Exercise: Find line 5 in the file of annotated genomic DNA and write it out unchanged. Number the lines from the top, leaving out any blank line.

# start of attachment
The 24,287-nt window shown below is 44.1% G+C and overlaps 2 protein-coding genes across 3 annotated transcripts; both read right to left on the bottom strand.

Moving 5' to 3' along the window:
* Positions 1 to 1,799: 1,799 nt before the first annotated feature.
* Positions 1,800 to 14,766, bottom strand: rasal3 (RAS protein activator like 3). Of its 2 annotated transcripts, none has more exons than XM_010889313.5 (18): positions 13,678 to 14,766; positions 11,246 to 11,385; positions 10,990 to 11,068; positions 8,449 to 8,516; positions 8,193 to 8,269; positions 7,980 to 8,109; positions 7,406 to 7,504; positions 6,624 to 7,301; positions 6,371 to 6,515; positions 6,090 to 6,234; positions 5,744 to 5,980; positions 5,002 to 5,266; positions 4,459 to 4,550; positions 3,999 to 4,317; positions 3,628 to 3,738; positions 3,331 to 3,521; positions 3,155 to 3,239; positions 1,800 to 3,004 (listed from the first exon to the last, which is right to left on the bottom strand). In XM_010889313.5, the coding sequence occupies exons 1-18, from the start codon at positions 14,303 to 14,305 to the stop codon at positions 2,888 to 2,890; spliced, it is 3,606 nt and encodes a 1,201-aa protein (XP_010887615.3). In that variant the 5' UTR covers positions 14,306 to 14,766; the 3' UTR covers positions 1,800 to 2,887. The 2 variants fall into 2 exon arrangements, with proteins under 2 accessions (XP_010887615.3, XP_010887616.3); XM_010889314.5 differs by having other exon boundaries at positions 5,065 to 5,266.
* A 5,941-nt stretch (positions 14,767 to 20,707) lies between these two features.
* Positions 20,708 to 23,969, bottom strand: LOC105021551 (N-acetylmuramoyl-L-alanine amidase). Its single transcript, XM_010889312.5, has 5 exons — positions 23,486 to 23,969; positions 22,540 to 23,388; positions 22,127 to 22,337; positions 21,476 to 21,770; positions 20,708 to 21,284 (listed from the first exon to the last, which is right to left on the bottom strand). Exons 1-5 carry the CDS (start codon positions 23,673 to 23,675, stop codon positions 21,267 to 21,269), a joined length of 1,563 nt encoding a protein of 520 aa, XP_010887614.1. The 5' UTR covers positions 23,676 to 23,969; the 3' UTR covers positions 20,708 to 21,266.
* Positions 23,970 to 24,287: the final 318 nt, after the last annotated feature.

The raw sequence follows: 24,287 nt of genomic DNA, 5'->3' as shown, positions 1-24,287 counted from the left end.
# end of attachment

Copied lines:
* A 5,941-nt stretch (positions 14,767 to 20,707) lies between these two features.